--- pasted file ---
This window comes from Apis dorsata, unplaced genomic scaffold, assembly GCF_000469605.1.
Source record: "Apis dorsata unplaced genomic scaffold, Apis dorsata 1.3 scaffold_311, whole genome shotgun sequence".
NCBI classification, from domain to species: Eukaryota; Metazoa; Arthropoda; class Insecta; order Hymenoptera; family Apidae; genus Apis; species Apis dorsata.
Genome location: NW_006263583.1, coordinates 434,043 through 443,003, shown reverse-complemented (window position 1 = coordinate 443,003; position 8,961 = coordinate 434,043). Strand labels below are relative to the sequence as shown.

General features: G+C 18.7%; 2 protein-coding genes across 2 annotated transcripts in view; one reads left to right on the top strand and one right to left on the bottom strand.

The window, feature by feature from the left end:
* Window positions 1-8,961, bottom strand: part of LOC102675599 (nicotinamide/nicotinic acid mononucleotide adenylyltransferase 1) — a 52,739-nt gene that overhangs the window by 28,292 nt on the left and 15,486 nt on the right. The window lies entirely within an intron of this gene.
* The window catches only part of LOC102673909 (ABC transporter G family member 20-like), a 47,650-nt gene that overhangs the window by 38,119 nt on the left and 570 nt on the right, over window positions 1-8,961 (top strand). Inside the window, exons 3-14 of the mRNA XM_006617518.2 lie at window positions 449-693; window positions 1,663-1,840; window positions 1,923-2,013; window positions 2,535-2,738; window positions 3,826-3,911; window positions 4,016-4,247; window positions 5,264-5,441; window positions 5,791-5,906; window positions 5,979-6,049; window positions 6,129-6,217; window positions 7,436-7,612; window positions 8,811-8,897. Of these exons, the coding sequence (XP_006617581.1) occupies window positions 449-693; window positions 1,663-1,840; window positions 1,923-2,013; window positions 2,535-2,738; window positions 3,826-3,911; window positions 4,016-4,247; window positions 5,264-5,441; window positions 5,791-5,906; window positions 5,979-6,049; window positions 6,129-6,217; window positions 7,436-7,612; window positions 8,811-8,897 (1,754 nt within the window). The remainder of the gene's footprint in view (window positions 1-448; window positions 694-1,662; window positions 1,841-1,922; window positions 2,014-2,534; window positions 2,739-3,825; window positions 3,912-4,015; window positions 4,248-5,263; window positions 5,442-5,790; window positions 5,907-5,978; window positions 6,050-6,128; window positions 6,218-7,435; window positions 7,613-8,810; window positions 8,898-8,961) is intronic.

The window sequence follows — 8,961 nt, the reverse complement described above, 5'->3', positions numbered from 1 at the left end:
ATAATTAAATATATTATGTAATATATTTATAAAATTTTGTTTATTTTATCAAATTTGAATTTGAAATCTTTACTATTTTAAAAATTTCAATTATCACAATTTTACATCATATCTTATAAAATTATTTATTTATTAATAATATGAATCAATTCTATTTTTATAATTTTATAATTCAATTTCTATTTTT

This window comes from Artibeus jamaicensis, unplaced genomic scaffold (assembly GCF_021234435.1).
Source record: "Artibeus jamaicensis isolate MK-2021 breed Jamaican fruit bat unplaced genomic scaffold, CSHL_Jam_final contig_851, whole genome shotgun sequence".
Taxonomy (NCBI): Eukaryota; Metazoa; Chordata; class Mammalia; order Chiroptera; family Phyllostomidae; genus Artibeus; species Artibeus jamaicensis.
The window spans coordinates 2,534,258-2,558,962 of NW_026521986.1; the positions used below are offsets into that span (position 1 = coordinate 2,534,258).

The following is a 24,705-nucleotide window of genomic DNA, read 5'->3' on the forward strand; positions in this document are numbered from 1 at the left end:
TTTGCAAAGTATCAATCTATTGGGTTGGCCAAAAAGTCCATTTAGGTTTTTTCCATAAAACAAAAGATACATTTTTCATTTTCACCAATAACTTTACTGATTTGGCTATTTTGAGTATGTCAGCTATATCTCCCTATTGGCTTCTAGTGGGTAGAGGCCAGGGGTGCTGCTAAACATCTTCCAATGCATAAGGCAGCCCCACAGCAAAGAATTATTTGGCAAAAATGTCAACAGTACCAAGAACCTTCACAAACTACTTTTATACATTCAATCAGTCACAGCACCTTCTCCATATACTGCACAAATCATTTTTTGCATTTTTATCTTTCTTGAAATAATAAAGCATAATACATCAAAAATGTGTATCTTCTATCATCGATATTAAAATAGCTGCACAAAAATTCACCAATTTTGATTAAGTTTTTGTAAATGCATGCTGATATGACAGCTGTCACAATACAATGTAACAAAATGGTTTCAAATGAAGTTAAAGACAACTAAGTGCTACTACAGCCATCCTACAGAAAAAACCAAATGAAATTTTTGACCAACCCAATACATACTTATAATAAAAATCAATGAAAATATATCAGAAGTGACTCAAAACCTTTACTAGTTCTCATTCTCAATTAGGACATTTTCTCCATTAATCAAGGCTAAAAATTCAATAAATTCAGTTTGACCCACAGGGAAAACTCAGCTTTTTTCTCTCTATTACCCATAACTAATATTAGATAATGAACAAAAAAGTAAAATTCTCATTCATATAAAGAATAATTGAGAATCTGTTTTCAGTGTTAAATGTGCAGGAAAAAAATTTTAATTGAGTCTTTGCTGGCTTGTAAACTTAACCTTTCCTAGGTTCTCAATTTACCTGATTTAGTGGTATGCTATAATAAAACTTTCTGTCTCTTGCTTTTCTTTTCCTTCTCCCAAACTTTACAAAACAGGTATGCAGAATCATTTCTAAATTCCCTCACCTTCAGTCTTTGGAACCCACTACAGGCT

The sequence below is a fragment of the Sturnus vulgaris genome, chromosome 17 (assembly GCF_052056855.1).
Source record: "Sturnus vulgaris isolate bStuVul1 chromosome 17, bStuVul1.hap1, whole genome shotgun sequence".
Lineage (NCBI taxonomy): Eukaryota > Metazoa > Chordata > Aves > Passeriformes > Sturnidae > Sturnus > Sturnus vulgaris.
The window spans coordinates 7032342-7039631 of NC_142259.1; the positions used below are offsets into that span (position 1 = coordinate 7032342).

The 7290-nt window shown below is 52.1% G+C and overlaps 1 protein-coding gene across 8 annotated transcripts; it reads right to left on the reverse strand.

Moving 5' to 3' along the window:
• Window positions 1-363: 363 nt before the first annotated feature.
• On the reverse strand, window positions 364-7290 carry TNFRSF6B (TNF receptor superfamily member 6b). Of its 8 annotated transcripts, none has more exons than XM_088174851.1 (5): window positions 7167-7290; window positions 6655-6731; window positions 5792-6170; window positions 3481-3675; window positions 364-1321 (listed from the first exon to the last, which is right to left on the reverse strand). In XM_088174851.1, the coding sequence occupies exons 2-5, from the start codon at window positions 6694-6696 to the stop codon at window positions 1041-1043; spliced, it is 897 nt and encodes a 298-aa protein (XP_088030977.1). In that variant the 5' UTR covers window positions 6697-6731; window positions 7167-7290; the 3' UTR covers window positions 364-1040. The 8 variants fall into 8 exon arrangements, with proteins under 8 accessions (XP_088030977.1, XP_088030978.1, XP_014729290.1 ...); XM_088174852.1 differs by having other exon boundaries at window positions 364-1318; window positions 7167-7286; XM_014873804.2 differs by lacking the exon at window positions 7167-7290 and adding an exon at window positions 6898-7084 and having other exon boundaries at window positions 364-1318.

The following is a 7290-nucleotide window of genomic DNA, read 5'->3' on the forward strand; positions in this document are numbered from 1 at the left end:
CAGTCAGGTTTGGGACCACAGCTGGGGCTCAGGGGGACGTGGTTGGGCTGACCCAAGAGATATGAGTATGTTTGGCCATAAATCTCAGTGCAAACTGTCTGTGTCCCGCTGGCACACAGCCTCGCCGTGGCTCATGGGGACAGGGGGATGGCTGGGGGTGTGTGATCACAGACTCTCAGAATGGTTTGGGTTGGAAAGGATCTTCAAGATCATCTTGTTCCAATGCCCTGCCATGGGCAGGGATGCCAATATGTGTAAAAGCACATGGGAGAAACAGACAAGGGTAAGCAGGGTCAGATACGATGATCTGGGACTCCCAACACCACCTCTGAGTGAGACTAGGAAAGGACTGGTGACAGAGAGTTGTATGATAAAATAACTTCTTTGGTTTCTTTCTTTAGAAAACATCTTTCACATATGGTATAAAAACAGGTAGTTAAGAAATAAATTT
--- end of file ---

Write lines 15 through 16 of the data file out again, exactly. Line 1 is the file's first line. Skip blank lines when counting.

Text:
The following is a 24,705-nucleotide window of genomic DNA, read 5'->3' on the forward strand; positions in this document are numbered from 1 at the left end:
TTTGCAAAGTATCAATCTATTGGGTTGGCCAAAAAGTCCATTTAGGTTTTTTCCATAAAACAAAAGATACATTTTTCATTTTCACCAATAACTTTACTGATTTGGCTATTTTGAGTATGTCAGCTATATCTCCCTATTGGCTTCTAGTGGGTAGAGGCCAGGGGTGCTGCTAAACATCTTCCAATGCATAAGGCAGCCCCACAGCAAAGAATTATTTGGCAAAAATGTCAACAGTACCAAGAACCTTCACAAACTACTTTTATACATTCAATCAGTCACAGCACCTTCTCCATATACTGCACAAATCATTTTTTGCATTTTTATCTTTCTTGAAATAATAAAGCATAATACATCAAAAATGTGTATCTTCTATCATCGATATTAAAATAGCTGCACAAAAATTCACCAATTTTGATTAAGTTTTTGTAAATGCATGCTGATATGACAGCTGTCACAATACAATGTAACAAAATGGTTTCAAATGAAGTTAAAGACAACTAAGTGCTACTACAGCCATCCTACAGAAAAAACCAAATGAAATTTTTGACCAACCCAATACATACTTATAATAAAAATCAATGAAAATATATCAGAAGTGACTCAAAACCTTTACTAGTTCTCATTCTCAATTAGGACATTTTCTCCATTAATCAAGGCTAAAAATTCAATAAATTCAGTTTGACCCACAGGGAAAACTCAGCTTTTTTCTCTCTATTACCCATAACTAATATTAGATAATGAACAAAAAAGTAAAATTCTCATTCATATAAAGAATAATTGAGAATCTGTTTTCAGTGTTAAATGTGCAGGAAAAAAATTTTAATTGAGTCTTTGCTGGCTTGTAAACTTAACCTTTCCTAGGTTCTCAATTTACCTGATTTAGTGGTATGCTATAATAAAACTTTCTGTCTCTTGCTTTTCTTTTCCTTCTCCCAAACTTTACAAAACAGGTATGCAGAATCATTTCTAAATTCCCTCACCTTCAGTCTTTGGAACCCACTACAGGCT